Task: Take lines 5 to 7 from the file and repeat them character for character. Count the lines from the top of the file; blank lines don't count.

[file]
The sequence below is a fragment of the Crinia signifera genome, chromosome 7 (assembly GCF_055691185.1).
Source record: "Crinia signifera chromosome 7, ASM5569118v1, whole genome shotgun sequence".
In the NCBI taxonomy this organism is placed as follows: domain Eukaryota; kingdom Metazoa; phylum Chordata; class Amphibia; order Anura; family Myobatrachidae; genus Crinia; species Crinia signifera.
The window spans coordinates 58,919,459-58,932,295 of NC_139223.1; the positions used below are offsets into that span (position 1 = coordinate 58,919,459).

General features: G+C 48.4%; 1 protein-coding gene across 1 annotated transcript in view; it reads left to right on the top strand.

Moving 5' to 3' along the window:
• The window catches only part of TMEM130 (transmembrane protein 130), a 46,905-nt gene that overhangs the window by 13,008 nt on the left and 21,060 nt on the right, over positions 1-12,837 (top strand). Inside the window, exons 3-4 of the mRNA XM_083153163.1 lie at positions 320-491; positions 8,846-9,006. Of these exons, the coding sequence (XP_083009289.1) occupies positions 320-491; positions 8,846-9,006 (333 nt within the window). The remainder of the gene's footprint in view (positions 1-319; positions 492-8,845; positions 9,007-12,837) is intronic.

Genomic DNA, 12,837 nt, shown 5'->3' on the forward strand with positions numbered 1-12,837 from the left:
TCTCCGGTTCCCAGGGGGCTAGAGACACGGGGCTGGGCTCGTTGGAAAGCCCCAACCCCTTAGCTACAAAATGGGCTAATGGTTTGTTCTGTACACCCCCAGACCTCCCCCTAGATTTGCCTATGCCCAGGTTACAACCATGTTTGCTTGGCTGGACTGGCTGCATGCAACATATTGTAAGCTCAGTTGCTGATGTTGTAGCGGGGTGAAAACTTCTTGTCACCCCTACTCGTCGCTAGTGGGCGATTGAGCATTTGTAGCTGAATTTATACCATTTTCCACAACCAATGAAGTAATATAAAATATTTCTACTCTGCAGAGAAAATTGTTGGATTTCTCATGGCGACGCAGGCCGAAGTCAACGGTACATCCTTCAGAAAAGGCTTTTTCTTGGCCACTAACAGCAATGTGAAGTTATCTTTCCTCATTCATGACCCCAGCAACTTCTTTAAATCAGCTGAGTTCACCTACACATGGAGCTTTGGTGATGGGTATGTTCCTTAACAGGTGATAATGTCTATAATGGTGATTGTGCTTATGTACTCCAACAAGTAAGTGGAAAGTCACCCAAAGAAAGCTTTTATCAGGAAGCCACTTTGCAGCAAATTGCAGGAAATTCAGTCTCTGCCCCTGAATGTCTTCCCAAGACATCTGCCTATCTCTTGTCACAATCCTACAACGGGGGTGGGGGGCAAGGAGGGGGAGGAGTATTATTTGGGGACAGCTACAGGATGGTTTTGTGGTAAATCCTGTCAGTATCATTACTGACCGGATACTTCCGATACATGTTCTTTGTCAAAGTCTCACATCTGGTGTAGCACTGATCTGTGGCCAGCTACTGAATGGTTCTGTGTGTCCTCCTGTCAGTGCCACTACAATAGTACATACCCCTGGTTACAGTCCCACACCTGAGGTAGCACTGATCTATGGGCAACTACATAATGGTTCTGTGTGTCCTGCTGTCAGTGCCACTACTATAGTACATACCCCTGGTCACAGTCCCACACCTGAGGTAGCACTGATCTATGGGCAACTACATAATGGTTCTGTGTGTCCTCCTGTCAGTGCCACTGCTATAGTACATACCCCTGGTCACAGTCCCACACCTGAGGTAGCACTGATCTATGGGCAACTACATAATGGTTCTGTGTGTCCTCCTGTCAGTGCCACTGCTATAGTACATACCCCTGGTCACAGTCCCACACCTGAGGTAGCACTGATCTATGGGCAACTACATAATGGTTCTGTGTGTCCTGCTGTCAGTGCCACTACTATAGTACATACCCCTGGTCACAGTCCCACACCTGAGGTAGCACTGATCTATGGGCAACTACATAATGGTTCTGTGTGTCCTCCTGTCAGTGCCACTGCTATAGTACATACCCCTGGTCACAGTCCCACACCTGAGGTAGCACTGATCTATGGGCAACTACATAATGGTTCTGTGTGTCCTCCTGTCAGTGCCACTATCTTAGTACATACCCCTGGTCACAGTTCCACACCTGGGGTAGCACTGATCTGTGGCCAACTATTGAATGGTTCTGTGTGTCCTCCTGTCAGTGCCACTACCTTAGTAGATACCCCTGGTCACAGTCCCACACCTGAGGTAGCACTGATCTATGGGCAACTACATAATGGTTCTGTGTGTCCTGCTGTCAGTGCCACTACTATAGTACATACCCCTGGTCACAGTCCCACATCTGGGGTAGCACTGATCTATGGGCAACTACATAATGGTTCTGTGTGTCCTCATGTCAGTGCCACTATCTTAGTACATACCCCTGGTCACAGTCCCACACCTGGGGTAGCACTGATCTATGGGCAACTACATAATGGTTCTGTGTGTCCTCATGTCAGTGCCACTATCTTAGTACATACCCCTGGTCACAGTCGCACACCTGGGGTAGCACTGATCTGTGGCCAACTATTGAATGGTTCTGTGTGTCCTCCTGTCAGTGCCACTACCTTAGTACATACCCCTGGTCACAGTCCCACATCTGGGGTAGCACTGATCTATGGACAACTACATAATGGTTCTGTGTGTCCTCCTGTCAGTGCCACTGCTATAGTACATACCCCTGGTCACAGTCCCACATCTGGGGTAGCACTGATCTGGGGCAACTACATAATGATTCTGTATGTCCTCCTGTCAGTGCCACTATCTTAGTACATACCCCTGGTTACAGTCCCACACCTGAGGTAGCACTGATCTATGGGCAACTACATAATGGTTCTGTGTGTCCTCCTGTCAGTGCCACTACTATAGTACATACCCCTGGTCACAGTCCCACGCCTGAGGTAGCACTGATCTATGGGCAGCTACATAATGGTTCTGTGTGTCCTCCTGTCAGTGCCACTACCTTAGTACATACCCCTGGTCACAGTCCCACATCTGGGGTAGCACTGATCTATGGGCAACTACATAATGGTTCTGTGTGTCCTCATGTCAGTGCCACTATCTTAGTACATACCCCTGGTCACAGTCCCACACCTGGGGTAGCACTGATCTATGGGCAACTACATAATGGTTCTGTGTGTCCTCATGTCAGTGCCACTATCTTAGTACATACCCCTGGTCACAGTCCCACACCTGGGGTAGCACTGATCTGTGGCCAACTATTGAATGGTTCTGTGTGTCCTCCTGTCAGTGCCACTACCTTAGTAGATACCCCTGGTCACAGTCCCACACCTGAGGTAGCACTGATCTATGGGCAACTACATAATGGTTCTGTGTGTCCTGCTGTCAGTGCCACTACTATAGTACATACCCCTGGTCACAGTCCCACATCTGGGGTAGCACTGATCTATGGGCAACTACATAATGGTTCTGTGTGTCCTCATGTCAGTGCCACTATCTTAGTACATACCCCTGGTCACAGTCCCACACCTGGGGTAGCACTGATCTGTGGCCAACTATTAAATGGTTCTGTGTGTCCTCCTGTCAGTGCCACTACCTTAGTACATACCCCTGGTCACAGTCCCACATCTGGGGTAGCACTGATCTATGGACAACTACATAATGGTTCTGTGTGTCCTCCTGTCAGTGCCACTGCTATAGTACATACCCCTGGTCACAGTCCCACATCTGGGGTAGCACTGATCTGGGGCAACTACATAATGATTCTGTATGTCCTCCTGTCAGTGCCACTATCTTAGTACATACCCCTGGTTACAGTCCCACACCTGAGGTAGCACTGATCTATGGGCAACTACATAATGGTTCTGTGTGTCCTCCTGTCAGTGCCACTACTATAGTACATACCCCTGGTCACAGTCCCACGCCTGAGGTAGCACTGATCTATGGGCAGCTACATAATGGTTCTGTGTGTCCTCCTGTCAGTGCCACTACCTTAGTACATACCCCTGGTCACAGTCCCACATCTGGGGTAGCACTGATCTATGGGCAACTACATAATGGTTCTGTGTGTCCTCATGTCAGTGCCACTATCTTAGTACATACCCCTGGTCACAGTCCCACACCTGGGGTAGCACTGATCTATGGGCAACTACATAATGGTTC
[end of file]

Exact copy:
General features: G+C 48.4%; 1 protein-coding gene across 1 annotated transcript in view; it reads left to right on the top strand.

Moving 5' to 3' along the window:
• The window catches only part of TMEM130 (transmembrane protein 130), a 46,905-nt gene that overhangs the window by 13,008 nt on the left and 21,060 nt on the right, over positions 1-12,837 (top strand). Inside the window, exons 3-4 of the mRNA XM_083153163.1 lie at positions 320-491; positions 8,846-9,006. Of these exons, the coding sequence (XP_083009289.1) occupies positions 320-491; positions 8,846-9,006 (333 nt within the window). The remainder of the gene's footprint in view (positions 1-319; positions 492-8,845; positions 9,007-12,837) is intronic.